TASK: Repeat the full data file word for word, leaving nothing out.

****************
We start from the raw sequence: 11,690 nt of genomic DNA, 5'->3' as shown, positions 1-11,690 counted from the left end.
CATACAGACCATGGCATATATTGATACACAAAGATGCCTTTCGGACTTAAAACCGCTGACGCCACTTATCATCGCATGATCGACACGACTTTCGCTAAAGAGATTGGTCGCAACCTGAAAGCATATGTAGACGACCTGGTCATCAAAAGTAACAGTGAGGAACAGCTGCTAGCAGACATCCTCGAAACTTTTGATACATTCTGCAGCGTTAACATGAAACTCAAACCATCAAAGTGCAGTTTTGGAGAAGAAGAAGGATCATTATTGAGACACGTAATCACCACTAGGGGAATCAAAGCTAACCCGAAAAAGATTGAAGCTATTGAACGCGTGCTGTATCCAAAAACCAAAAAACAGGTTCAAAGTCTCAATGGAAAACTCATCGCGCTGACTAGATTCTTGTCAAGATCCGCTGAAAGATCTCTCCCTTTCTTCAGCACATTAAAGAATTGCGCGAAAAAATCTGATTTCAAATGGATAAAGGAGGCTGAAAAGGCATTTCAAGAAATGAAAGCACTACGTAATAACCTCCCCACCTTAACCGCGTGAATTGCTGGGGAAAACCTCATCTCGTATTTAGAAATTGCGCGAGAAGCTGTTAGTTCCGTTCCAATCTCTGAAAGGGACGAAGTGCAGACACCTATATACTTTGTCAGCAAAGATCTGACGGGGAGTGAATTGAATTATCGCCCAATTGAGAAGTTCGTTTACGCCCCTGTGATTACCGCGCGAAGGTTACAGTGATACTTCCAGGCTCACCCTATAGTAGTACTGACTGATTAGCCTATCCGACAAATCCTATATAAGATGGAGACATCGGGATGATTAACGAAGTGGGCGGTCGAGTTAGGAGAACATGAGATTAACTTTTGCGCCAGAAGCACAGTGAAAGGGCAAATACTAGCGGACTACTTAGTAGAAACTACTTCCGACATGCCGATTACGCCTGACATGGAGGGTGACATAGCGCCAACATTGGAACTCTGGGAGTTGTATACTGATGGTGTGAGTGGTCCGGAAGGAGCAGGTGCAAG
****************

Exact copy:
We start from the raw sequence: 11,690 nt of genomic DNA, 5'->3' as shown, positions 1-11,690 counted from the left end.
CATACAGACCATGGCATATATTGATACACAAAGATGCCTTTCGGACTTAAAACCGCTGACGCCACTTATCATCGCATGATCGACACGACTTTCGCTAAAGAGATTGGTCGCAACCTGAAAGCATATGTAGACGACCTGGTCATCAAAAGTAACAGTGAGGAACAGCTGCTAGCAGACATCCTCGAAACTTTTGATACATTCTGCAGCGTTAACATGAAACTCAAACCATCAAAGTGCAGTTTTGGAGAAGAAGAAGGATCATTATTGAGACACGTAATCACCACTAGGGGAATCAAAGCTAACCCGAAAAAGATTGAAGCTATTGAACGCGTGCTGTATCCAAAAACCAAAAAACAGGTTCAAAGTCTCAATGGAAAACTCATCGCGCTGACTAGATTCTTGTCAAGATCCGCTGAAAGATCTCTCCCTTTCTTCAGCACATTAAAGAATTGCGCGAAAAAATCTGATTTCAAATGGATAAAGGAGGCTGAAAAGGCATTTCAAGAAATGAAAGCACTACGTAATAACCTCCCCACCTTAACCGCGTGAATTGCTGGGGAAAACCTCATCTCGTATTTAGAAATTGCGCGAGAAGCTGTTAGTTCCGTTCCAATCTCTGAAAGGGACGAAGTGCAGACACCTATATACTTTGTCAGCAAAGATCTGACGGGGAGTGAATTGAATTATCGCCCAATTGAGAAGTTCGTTTACGCCCCTGTGATTACCGCGCGAAGGTTACAGTGATACTTCCAGGCTCACCCTATAGTAGTACTGACTGATTAGCCTATCCGACAAATCCTATATAAGATGGAGACATCGGGATGATTAACGAAGTGGGCGGTCGAGTTAGGAGAACATGAGATTAACTTTTGCGCCAGAAGCACAGTGAAAGGGCAAATACTAGCGGACTACTTAGTAGAAACTACTTCCGACATGCCGATTACGCCTGACATGGAGGGTGACATAGCGCCAACATTGGAACTCTGGGAGTTGTATACTGATGGTGTGAGTGGTCCGGAAGGAGCAGGTGCAAG